6q12 and 11p14 variants are associated with postnatal exhaled nitric oxide levels and respiratory symptoms.

Fuchs, Oliver; Gorlanova, Olga; Latzin, Philipp; Schmidt, Anne; Schieck, Maximilian; Toncheva, Antoaneta A; Michel, Sven; Gaertner, Vincent D; Kabesch, Michael; Frey, Urs (2017). 6q12 and 11p14 variants are associated with postnatal exhaled nitric oxide levels and respiratory symptoms. The Journal of allergy and clinical immunology, 140(4), pp. 1015-1023. Elsevier 10.1016/j.jaci.2016.11.048

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BACKGROUND Exhaled nitric oxide (eNO) is a biomarker of airway inflammation and seems to precede respiratory symptoms, such as asthma, in childhood. Identifying genetic determinants of postnatal eNO levels might aid in unraveling the role of eNO in epithelial function or airway inflammation and disease. OBJECTIVE We sought to identify genetic determinants of early postnatal eNO levels and subsequent respiratory symptoms during the first year of life. METHODS Within a population-based birth cohort, eNO levels were measured in healthy term infants aged 5 weeks during quiet tidal breathing in unsedated sleep. We assessed associations of single nucleotide polymorphisms with eNO levels in a genome-wide association study and subsequent symptoms of lower respiratory tract infections during the first year of life and asked whether this was modified by prenatal and early-life environmental factors. RESULTS We identified thus far unknown determinants of infant eNO levels: rs208515 (P = 3.3 × 10-8), which is located at 6q12, probably acting in "trans" and explaining 10.3% of eNO level variance, and rs1441519 (P = 1.6 × 10-6), which is located at 11p14, potentially affecting nitric oxide synthase 3 (NOS3) expression, as shown by means of in vitro functional analyses. Moreover, the 6q12 locus was inversely associated with subsequent respiratory symptoms (P < .05) and time to recovery after first respiratory symptoms during the first year of life (P < .05). CONCLUSION The identification of novel genetic determinants of infant eNO levels might implicate that postnatal eNO metabolism in healthy infants before first viral infections and sensitization is related to mechanisms other than those associated with asthma, atopy, or increased risk thereof later in life.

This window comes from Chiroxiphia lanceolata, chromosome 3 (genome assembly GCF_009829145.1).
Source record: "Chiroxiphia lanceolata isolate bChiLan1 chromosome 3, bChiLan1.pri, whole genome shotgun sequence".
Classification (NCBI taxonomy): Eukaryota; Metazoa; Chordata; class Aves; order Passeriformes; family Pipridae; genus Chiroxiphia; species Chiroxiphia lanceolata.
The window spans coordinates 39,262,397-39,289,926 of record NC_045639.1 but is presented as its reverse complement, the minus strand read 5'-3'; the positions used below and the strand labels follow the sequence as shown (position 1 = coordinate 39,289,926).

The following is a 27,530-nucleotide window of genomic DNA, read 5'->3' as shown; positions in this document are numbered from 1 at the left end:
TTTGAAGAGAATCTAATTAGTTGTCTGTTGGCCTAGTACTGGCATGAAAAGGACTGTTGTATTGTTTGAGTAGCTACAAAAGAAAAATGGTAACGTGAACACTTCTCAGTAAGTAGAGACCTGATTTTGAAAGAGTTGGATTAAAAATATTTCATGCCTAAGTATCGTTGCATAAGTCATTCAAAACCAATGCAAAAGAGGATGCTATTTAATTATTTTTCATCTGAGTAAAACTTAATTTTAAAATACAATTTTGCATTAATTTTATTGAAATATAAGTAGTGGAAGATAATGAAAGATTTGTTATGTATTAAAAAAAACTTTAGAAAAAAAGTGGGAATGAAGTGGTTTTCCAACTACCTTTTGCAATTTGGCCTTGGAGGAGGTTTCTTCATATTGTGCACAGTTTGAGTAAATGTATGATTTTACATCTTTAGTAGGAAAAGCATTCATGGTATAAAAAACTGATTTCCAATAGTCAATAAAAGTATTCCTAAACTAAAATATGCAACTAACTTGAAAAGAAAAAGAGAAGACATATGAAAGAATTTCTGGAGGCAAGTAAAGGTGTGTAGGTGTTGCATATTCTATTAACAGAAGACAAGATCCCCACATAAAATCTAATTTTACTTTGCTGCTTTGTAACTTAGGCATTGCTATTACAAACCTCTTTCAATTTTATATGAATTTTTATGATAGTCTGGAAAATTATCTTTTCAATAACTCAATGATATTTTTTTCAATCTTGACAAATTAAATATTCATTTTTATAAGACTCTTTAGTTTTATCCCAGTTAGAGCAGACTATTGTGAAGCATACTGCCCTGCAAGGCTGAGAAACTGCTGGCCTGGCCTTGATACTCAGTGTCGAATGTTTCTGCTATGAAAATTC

Item Type:

Journal Article (Original Article)

Division/Institute:

04 Faculty of Medicine > Department of Gynaecology, Paediatrics and Endocrinology (DFKE) > Clinic of Paediatric Medicine
04 Faculty of Medicine > Pre-clinic Human Medicine > BioMedical Research (DBMR) > Unit Childrens Hospital > Forschungsgruppe Pneumologie (Pädiatrie)
04 Faculty of Medicine > Department of Gynaecology, Paediatrics and Endocrinology (DFKE) > Clinic of Paediatric Medicine > Paediatric Pneumology

UniBE Contributor:

Fuchs, Oliver and Latzin, Philipp

Subjects:

600 Technology > 610 Medicine & health

ISSN:

1097-6825

Publisher:

Elsevier

Language:

English

Submitter:

Romy Melanie Rodriguez Del Rio

Date Deposited:

12 Feb 2018 13:08

Last Modified:

12 Feb 2018 13:08

Publisher DOI:

10.1016/j.jaci.2016.11.048

PubMed ID:

28109725

Uncontrolled Keywords:

Infants airway inflammation asthma exhaled nitric oxide genetics genome-wide association study wheeze

BORIS DOI:

10.7892/boris.109245

URI:

https://boris.unibe.ch/id/eprint/109245

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